HomeVideo GamesGAME REVIEW | Revamped & "Recharged" in New "Centipede"

GAME REVIEW | Revamped & "Recharged" in New "Centipede"

GAME REVIEW | Revamped & "Recharged" in New "Centipede"

Forty years ago, the arcade scene was first introduced to Centipede. The Atari shooter had a pretty simple premise: kill the bug. Hit the body, and get ten points; shoot the head, and you’ll earn a hundred. If you’re not careful and it reaches the bottom, then more bugs and centipedes will come out and cause a panic. Yet even with this simple mechanic, Centipede was a hit, becoming one of the top four highest grossing arcade games of 1982!

Now in 2021, with all things retro in people’s eyes, it seems natural that Centipede would make a return. As part of its Recharged series, Atari — with developers Adamvision Studios and SneakyBox — the arcade classic returns with more legs on its old-school body. But does Centipede: Recharged offer enough of an experience worthy of all the Chuck E. Cheese tokens?

The first thing about Centipede: Recharged that one will notice is its main game mode: Arcade. Just as it was in the original, the object of this mode is to get as high a score as possible. Since it’s connected online, players can share their best scores with the rest of the world, with the top brass earning the proper bragging rights.

With a friend in tow, the Arcade mode can offer a lot of fun. Shooting centipedes, spiders, fleas, and scorpions delivers many challenges, especially when one’s screen is overrun by the insects. New power-ups like rail guns, explosions, and speed decreases can give players the upper hand, but only for a very limited time. It can get difficult quickly, which is why this version of Centipede is better in co-op.

Solo, on the other hand, is a different story. I found that playing the game by myself was far more difficult than with a friend. While the original game was hard as well, there’s a level of frustration here that prevalent in Centipede: Recharged that wasn’t in its arcade ancestor. On top of that, as the main Arcade mode is somewhat barebones, it’s easy to find yourself kind of bored if you don’t have another person playing it with you. As sad as it sounds, Arcade mode is kind of dull when in Player One mode.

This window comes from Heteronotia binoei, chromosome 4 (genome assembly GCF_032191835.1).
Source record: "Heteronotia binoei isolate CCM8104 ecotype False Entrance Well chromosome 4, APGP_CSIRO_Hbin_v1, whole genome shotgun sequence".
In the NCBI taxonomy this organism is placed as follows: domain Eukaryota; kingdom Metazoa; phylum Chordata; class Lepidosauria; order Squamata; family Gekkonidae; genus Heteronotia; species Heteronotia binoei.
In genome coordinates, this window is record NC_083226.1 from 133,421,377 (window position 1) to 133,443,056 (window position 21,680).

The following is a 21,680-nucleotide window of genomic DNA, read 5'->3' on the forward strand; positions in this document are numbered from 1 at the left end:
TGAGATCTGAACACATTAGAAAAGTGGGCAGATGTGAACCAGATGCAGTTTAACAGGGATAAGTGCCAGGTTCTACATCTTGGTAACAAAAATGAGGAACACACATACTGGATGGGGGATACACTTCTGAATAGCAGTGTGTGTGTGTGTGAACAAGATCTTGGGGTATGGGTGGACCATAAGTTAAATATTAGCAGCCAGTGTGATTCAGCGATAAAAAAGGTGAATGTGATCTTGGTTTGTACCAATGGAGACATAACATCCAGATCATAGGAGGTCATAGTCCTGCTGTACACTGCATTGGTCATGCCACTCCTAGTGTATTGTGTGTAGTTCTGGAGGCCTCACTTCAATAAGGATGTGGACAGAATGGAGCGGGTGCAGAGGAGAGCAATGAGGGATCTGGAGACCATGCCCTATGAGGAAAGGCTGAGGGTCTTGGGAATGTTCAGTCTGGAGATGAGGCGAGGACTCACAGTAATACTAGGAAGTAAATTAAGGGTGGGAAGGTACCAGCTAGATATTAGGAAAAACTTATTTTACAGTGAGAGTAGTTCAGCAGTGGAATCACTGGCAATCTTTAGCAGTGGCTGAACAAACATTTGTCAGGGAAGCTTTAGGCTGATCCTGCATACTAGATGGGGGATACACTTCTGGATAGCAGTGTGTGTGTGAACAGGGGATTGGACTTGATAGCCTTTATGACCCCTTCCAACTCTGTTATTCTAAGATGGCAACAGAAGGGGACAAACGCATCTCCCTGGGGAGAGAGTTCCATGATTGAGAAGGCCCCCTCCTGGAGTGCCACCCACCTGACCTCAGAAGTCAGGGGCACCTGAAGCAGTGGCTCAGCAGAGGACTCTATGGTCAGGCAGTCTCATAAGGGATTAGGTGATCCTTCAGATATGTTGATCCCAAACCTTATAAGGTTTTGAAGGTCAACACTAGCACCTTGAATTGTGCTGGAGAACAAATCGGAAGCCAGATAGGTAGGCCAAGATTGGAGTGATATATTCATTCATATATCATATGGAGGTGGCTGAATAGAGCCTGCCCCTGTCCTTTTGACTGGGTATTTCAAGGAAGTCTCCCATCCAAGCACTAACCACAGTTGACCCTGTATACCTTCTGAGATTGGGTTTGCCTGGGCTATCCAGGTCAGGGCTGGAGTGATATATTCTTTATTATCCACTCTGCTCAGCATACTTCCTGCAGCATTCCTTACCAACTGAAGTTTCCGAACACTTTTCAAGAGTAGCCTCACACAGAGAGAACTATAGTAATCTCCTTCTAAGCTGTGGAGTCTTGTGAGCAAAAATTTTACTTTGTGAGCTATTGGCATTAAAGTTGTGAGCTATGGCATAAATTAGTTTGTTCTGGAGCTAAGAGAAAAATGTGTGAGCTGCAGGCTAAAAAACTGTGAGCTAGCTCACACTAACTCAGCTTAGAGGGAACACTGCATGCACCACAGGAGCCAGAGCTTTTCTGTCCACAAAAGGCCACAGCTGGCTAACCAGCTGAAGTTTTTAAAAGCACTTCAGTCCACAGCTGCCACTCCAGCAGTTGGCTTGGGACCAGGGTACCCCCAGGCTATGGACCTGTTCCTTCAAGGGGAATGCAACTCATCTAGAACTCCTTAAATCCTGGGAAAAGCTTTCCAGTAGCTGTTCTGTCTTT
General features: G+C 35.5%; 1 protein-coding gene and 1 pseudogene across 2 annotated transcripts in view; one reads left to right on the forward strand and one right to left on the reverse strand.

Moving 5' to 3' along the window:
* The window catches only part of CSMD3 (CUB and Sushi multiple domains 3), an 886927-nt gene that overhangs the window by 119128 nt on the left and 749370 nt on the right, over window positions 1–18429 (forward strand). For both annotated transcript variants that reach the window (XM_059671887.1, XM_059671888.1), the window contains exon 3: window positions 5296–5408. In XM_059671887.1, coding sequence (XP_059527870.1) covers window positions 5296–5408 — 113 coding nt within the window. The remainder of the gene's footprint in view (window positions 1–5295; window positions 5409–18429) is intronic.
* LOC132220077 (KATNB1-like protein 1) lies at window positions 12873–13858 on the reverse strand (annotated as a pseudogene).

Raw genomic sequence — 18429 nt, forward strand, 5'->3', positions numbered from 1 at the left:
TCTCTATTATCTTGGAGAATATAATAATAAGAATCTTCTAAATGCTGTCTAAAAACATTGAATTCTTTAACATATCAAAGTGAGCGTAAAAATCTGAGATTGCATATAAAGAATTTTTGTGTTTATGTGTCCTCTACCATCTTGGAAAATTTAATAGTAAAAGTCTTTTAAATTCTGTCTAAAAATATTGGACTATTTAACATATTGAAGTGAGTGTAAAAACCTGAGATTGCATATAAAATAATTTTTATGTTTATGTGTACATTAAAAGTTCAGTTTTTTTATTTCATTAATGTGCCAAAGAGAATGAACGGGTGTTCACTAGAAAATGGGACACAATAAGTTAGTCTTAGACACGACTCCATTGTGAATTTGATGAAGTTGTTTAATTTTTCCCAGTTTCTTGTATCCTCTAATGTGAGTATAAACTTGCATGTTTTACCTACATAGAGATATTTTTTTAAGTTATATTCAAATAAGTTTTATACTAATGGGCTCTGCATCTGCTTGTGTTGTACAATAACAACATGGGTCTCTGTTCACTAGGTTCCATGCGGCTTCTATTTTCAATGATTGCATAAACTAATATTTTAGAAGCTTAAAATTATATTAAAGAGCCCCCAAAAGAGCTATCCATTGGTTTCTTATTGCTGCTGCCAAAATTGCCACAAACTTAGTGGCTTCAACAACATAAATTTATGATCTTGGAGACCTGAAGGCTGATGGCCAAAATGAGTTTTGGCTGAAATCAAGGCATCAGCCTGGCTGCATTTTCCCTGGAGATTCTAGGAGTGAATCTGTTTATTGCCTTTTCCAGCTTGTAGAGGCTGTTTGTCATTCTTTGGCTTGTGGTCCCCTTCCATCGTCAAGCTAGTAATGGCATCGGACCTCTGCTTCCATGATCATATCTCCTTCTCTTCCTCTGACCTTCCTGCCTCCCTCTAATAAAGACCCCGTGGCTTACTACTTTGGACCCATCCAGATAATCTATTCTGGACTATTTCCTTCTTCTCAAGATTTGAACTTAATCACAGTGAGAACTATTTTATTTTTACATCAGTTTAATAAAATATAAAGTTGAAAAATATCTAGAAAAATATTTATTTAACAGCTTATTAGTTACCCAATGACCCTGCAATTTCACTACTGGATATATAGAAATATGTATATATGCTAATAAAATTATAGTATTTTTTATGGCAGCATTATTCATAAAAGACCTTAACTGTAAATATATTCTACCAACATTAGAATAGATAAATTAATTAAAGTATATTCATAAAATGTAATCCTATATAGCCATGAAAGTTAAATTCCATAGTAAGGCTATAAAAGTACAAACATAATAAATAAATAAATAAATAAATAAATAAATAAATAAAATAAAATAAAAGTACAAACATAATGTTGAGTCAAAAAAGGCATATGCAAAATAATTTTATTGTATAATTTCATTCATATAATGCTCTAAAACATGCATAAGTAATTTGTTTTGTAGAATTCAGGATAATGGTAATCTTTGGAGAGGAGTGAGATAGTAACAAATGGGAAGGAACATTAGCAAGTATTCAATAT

Thankfully, the Challenges mode breathes more life into this revamped version of the arcade classic. More time-based than score-based, players must complete various tasks spread out in 30 different challenges. From reaching X amount of score or killing a certain number of bugs to a game of time survival, the different sort of challenges offered add a heaping dose of fun to the original formula.

Visually, Centipede: Recharged looks okay for the most part. The mixture of classic styles with more neon colors offers more character to the original game. However, one can’t help but feel it pales to many of the other classic redux releases of recent memory (especially the Taito ones). Adding more brightness to the game is a good thing, but not when it lacks a certain kind of personality to the experience.

I can’t say enough good things about Megan McDuffee’s score, who has been put in charge of all Recharged titles. Its mixture of techno and drum & bass brings a level of excitement to a game reaching its fourth decade of existence. It sounds fresh, but at the same time gives big nods to the retro game soundtracks of old! (Click here to check out the full Recharged soundtrack!)


  • Terrific co-op
  • Fun (and hard) challenges
  • Classic gameplay…


  • …but can get old very quickly
  • Visuals not as remixed as other arcade re-dos
  • Difficult to play solo


Centipede: Recharged doesn’t add anything new to the arcade experience, but its challenges give it some extra legs. Tough to play solo and fun with a friend, Atari’s remake of its iconic classic makes for a good kind of buggy gaming. While it’s no Space Invaders Forever, Cenitpede: Recharged still reminds players of why it’s a pillar of arcade origins.


Promotional consideration provided by Cody Furniss of Stride PR. Reviewed on the Nintendo Switch.

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The J-POP king of America, Evan has been bringing the hottest sounds of the Land of the Rising Sun to the English-speaking public since his college radio days. He's also an expert in the gaming, anime, & manga realms, never afraid to get critical when the times call for it. For personal inquiries, contact Evan at evan@electricsistahood.com. For press/band inquiries, write to us at thebastards@bostonbastardbrigade.com. (Drawing by AFLM of Wicked Anime)